Couple lose fight to live in Hertfordshire luxury barn

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A developer who built a luxury house disguised as a barn on greenbelt land has lost the final stage of his legal battle to live in his home.

Alan Beesley, and his wife Sarah, now face losing their house at North Brook Meadow near Potters Bar, Hertfordshire.

Last year the Court of Appeal ruled the couple could continue living there.

But now the Supreme Court has overturned the Appeal Court judgement, criticising Mr Beesley's "dishonest" conduct over the £500,000 home.

Mr Beesley was granted permission in 2001 to build a barn for agricultural use only, but fitted it out as a luxury house complete with three bedrooms - two with en suite bathrooms - a study, living room, a garage and gym.

Immunity from enforcement

From the outside, the property looks like any other hay barn with a curved roof, no windows and surrounded by farmyard machinery.

Mr Beesley, 38, and his 35-year-old wife Sarah moved into the completed property in 2002 and applied for a certificate of lawfulness four years later - by which time they believed the time limit of enforcement action had expired.

Welwyn Hatfield Borough Council refused but an inspector appointed by the Secretary of State for Communities and Local Government allowed Mr Beesley's appeal in 2008.

This was reversed at the High Court the following year.

Last year a panel of three appeal judges ruled immunity from enforcement had been established.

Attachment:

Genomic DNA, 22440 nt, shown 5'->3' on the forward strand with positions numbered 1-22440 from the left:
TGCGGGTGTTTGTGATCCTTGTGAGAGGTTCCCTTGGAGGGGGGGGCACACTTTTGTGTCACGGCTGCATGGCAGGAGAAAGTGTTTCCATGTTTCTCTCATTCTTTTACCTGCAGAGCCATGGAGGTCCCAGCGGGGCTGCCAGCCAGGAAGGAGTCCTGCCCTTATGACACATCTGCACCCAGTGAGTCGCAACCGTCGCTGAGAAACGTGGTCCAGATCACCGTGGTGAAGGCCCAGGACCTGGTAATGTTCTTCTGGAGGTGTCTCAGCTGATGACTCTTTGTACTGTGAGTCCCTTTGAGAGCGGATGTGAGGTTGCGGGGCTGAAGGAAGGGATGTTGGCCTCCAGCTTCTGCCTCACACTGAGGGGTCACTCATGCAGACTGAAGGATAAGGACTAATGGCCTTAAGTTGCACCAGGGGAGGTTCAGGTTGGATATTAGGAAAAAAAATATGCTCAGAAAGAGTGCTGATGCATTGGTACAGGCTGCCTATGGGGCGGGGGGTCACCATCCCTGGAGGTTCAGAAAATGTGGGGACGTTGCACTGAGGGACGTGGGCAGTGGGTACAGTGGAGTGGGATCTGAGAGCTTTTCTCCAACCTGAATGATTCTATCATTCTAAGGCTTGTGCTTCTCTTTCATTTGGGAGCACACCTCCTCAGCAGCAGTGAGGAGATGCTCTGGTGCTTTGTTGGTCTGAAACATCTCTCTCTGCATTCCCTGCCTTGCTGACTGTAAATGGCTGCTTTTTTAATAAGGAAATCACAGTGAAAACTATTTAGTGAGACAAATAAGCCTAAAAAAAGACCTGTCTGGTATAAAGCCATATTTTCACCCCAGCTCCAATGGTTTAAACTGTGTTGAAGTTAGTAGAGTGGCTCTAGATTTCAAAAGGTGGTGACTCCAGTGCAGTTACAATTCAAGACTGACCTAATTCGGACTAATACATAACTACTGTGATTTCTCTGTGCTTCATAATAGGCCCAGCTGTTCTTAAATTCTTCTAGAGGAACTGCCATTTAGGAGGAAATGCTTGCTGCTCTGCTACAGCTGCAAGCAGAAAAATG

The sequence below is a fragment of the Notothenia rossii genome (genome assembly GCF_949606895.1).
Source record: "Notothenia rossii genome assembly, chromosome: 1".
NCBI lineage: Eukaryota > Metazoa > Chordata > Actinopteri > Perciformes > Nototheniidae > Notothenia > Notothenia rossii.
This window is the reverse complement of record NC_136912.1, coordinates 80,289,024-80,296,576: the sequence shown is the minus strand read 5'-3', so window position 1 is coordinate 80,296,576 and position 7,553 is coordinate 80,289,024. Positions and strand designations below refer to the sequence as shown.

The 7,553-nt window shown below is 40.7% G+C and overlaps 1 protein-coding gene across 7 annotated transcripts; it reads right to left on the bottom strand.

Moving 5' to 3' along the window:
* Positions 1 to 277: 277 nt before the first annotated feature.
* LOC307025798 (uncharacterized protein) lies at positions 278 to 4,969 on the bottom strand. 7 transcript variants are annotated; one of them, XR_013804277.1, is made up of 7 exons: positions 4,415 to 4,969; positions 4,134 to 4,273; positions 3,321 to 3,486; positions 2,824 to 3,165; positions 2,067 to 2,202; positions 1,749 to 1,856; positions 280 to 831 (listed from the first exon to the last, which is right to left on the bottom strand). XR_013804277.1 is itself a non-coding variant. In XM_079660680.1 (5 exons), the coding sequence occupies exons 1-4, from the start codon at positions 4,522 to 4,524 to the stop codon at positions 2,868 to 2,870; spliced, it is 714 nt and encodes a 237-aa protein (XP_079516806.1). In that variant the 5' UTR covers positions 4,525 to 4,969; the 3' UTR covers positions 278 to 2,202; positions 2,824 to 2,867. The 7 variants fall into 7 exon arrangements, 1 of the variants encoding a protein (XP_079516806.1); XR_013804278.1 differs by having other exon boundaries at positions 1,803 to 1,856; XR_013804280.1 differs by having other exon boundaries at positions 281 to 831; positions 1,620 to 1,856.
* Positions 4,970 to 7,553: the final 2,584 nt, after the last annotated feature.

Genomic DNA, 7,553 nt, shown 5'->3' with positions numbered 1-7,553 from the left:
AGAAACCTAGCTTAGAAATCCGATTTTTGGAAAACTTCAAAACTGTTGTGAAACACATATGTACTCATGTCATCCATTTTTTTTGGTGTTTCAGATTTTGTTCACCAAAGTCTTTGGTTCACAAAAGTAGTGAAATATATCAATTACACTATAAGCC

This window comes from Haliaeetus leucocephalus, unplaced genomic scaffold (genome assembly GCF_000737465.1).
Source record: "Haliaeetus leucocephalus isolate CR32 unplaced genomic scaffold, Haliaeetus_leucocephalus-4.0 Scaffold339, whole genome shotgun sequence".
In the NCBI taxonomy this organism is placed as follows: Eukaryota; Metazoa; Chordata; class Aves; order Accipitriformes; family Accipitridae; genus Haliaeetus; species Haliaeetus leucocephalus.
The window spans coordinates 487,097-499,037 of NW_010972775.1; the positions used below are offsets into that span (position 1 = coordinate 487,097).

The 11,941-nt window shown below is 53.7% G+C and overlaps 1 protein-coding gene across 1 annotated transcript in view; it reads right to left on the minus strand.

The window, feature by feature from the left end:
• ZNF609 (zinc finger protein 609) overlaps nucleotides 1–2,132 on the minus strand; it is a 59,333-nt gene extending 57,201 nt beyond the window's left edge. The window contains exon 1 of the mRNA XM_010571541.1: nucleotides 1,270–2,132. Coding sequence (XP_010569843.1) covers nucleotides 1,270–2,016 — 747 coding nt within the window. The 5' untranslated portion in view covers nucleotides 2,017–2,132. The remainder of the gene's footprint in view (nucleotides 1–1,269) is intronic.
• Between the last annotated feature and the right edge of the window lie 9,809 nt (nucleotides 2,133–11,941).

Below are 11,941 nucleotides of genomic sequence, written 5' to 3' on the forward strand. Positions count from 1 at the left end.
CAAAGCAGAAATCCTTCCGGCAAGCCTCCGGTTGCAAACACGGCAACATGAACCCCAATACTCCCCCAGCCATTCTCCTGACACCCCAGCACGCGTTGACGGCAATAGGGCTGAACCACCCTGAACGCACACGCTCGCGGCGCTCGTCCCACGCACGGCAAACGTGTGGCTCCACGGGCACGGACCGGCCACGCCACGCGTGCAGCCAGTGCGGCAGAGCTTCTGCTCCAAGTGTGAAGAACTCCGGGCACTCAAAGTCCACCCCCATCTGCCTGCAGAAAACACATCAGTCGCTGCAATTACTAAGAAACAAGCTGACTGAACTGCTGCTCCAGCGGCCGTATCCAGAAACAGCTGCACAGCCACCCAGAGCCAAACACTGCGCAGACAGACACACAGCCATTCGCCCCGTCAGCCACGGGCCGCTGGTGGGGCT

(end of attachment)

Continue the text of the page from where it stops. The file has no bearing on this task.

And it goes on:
'Positive deception'

The council then appealed to the Supreme Court and now seven justices unanimously ruled in its favour, setting aside the certificate of lawfulness relating to the property.

The justices ruled that there had been no change of use within the section of the Town and Country Planning Act, which imposes a four-year time limit for taking enforcement action against breaches of planning control.

The court added that, in any event, Mr Beesley's "dishonest" conduct meant he could not rely on the section.

Lord Mance said Mr Beesley's conduct "although not identifiably criminal, consisted of positive deception in matters integral to the planning process".

Another Supreme Court judge Lord Brown pointed out that the council can "if it thinks it expedient, seek to enforce not merely against the continued use of this building as a dwelling house but additionally against its construction".

The council said it would now consider what "appropriate enforcement action" to take.

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